Many became the founders of cities throughout what is now the southwest United States, yet they had lost virtually all traces of Jewish identity.  Some families maintained tidbits of Jewish customs, but did not make the connection to their Jewish heritage, until recently.

Today, crypto-Jews related to the Carvajal family and others are being identified through extensive genealogical studies from El Paso, Texas to St. Augustine, Florida and beyond.

Thousands are returning to Judaism, converting to the religion of their ancestors.

Anthology provides a glimpse into their heritage. It gives us all a vision into how crypto-Jews reconciled their martyrdom, while remaining faithful to Hashem.

There is wisdom here for us all.


Anthology of Religious Poetry from the Mexican Inquisition Trials of 16th-Century CryptoJews, transcribed and translated by the author is now available online, part of the National Library of Israel’s Digital Collection.

This article has been published as part of Gesher L’Europa, the National Library of Israel’s initiative to connect with people, institutions and communities across Europe and beyond, through storytelling, knowledge sharing and community engagement.

Did a Woman Really Read from the Torah in the 15th century?

Leifheit bat Asher owned a copy of the oldest printed Jewish prayer book. Was she also called to the Torah?

A copy of the world's oldest printed Jewish prayer book is held by the National Library of Israel. Leifheit bat Asher is just one of the women central to its story (Image: Portrait of a woman by Sandro Botticelli, ca. 1480 / Public domain)

A name scratched into the back of an old book can sometimes lead down a historical rabbit hole. In this case, it has introduced me to a woman about whom we know very little, other than that she was a member of a prominent Italian Jewish family in the 15th century and that she saw herself as worthy of being called to the Torah for the prestigious reading of the first Chapter of Genesis.

Our story begins with the first ever Hebrew prayer book printed with movable type and the women linked to it.

Most of the earliest printed Hebrew books – which appeared in the last third of the 15th century – were texts for study. One pioneering printer, Rabbi Meshulam Kuzi, decided to go a different route and print a prayer book. He opened a printing press in the small Italian town of Piove di Sacco, outside of Padua. Having created stunning Ashkenazi-style typesets, he planned to print many books, but ultimately succeeded in producing only two: a work of Jewish law entitled Arba’ah Turim, and a book of Selihos, special penitential prayers recited prior to and during the High Holiday period.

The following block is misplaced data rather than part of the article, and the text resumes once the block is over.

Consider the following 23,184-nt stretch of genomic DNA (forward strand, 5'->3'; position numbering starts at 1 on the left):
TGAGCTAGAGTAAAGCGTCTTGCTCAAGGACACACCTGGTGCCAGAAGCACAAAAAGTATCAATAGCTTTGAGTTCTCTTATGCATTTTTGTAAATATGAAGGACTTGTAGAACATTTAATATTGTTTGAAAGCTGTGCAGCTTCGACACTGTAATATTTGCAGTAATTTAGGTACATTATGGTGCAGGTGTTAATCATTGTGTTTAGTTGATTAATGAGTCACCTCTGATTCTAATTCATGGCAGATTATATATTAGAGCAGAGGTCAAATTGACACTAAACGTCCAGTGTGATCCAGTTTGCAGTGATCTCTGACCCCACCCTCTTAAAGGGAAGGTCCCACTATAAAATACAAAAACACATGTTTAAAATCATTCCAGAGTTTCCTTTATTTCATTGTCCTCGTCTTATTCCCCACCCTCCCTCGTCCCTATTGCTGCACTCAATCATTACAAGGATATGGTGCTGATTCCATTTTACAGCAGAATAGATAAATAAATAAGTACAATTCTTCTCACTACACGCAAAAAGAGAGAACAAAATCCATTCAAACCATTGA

Published around 1475, this second book is the first known Hebrew prayer book ever printed. One copy is safeguarded as part of the National Library of Israel’s collection.

Women of the Book

At least three women are linked to this copy.

Rabbi Meshulam passed away while working on Arba’ah Turim and his wife Devorah completed the project. In rhymed poems appearing at the end of the last two volumes, she describes her role in the printing. Though the Selihot prayer book was probably completed prior to Arba’ah Turim, if she was able to take over the printing business after her husband’s death, it is almost certain that she was working in the shop alongside her husband while he was still alive.

Two other women were counted among the owners of the copy of the Selihot book currently held at the National Library. From an inscription on the very first page, we know that one “Mrs. Esther daughter of Rabbi Asher” owned it.

Was she literate enough to pen the calligraphic signature on the front page of the book, which includes a warning to potential thieves? Or did she pay someone to add the note?

At the end of the book another inscription appears indicating that the book had also belonged to one “Leifheit daughter of Rabbi Asher”. The signature of a third owner, a man named Yaakov Hacohen Rafa, also appears.

Who are these three owners and is there any connection between them?

It turns out that there is.  After some information about the book was published on the National Library of Israel’s Hebrew blog and in the Israeli media, I received a call from a collector and dealer in rare Jewish books and manuscripts.